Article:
Oct 14, 2015
On Sept. 28, the Water Environment Federation (WEF) announced the first winners of a new national municipal stormwater and green infrastructure awards program. Developed through a cooperative agreement with the U.S. Environmental Protection Agency, the program recognizes high-performing regulated Municipal Separate Storm Sewer System (MS4) communities and inspires them to exceed requirements through innovative and cost-effective approaches.
“Housed within the new WEF Stormwater Institute, the awards were developed to inspire MS4 program leaders toward innovation that is both technically effective and financially efficient,” said WEF Executive Director Eileen O’Neill. “The success of this first year shows great promise for the program as a means to continually support, encourage, and recognize this important and growing segment of the water sector.”
The winners were recognized Sept. 28 in Chicago during the WEFTEC 2015 Stormwater Congress. All participants received a certificate in gold, silver, or bronze levels with three winners from each category selected for program management, innovation, and overall winner with the highest score.
Overall Highest Scores
Phase I – Charlotte Stormwater Services, Charlotte, N.C.
Phase II – City of Fairbanks, Alaska
Phase I – City of Santa Monica, Calif. and City of Tacoma, Wash.
Phase II – City of Alexandria, Va.
Phase I – Montgomery County Department of Environmental Protection, Md.
Phase II – Lafayette Consolidated Government, Lafayette, La.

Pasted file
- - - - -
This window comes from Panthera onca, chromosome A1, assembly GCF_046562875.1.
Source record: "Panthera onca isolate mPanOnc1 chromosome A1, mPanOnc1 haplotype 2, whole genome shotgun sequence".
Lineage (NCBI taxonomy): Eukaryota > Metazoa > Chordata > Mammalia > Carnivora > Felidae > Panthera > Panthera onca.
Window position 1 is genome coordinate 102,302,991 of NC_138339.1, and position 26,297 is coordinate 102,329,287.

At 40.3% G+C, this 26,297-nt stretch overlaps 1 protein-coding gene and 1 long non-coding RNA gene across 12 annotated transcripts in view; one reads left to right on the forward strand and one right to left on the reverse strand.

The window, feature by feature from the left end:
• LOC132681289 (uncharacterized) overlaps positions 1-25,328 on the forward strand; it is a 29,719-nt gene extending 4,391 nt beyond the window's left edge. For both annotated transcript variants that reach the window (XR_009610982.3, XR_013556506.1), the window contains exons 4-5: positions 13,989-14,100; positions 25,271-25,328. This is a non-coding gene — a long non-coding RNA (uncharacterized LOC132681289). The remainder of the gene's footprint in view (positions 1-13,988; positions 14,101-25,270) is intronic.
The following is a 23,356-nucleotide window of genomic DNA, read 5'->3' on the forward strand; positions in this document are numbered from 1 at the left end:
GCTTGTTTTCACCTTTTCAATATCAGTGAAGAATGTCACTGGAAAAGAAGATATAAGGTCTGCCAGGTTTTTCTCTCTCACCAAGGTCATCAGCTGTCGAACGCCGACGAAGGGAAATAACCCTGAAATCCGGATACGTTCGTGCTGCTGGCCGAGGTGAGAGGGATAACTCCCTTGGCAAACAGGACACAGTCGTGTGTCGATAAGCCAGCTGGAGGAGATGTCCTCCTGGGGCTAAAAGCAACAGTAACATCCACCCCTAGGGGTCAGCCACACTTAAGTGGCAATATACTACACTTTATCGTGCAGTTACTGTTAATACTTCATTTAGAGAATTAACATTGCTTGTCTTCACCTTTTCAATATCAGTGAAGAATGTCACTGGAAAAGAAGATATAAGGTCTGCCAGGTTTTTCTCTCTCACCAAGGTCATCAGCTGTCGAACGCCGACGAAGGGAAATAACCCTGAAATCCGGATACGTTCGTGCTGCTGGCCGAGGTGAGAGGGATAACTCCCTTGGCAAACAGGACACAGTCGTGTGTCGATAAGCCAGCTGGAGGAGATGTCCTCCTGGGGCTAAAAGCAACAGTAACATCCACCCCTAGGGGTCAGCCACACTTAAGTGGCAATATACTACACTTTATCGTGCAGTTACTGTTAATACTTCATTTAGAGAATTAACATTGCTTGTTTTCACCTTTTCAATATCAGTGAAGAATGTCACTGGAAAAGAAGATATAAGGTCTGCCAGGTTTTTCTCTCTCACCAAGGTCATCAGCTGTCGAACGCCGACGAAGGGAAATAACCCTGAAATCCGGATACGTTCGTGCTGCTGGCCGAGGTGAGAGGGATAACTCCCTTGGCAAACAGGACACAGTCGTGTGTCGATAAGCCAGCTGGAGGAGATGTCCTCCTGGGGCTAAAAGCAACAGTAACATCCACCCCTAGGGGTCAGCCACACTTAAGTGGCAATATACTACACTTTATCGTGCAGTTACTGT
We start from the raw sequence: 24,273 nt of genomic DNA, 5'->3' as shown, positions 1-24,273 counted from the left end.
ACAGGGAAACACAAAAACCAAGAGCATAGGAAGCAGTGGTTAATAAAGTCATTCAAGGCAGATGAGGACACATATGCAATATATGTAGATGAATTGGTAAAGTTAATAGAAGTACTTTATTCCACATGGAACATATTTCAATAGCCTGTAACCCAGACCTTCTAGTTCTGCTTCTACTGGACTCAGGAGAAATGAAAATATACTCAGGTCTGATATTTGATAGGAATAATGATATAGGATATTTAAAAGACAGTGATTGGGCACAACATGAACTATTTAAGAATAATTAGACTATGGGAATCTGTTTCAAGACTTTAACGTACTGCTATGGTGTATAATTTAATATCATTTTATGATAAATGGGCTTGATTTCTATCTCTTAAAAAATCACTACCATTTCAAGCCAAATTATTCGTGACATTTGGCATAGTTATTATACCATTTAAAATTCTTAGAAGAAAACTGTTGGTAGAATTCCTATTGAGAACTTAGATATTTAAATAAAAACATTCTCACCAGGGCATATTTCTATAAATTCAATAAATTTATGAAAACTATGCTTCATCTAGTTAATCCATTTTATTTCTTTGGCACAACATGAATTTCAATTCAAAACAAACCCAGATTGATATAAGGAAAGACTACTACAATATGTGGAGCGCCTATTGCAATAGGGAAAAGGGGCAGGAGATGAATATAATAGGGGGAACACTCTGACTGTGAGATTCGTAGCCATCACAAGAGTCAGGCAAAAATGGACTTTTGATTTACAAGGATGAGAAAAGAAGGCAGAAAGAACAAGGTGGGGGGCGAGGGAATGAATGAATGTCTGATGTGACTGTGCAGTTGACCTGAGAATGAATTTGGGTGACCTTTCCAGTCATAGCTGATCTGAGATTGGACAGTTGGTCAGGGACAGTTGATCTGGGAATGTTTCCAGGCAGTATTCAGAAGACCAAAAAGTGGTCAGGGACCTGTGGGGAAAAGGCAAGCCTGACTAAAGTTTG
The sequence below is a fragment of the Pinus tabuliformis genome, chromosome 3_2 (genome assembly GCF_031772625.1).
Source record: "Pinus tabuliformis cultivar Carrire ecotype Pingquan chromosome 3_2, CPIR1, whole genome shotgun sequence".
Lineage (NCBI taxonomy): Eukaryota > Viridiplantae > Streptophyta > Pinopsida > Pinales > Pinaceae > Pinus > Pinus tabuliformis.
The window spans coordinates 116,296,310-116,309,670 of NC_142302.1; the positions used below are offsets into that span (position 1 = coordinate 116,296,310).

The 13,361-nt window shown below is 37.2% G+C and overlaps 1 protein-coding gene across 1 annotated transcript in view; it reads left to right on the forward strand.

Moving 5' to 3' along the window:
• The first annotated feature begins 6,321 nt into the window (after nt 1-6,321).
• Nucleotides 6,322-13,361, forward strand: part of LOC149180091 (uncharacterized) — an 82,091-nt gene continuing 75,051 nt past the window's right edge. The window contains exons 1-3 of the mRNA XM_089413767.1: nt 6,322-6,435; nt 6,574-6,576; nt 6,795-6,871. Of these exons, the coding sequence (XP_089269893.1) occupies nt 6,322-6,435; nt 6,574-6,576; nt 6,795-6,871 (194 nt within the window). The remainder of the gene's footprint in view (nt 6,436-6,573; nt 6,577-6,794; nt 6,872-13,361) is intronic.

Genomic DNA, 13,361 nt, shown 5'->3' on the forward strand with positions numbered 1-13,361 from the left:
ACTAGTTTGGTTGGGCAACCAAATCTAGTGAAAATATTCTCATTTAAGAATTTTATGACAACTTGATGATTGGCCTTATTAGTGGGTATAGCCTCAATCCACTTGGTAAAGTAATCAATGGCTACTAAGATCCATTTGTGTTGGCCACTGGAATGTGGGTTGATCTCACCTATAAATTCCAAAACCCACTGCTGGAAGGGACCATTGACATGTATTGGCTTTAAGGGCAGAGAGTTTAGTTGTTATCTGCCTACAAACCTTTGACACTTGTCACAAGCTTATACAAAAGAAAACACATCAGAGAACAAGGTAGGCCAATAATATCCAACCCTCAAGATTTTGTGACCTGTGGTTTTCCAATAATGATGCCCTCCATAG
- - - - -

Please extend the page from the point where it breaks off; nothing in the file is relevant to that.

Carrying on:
Announced in July, the program recognizes Phase II communities, including small MS4s in urbanized areas as well as those outside urbanized areas that are designated by a local permitting authority. The program also recognizes Phase I communities, including medium and large cities or certain counties with populations of 100,000 or more that obtain National Pollutant Discharge Elimination System permit coverage for their stormwater discharges.
Applications were reviewed and winners selected by a diverse steering committee that included members and volunteers from WEF’s stormwater and watershed national committees, as well as representatives from each of the following organizations: the Association of Clean Water Administrators, American Rivers, the American Society of Civil Engineers, the American Society of Landscape Architects, the National Association of Clean Water Agencies, the National Association of Flood and Stormwater Management Agencies, and the Water Environment Research Foundation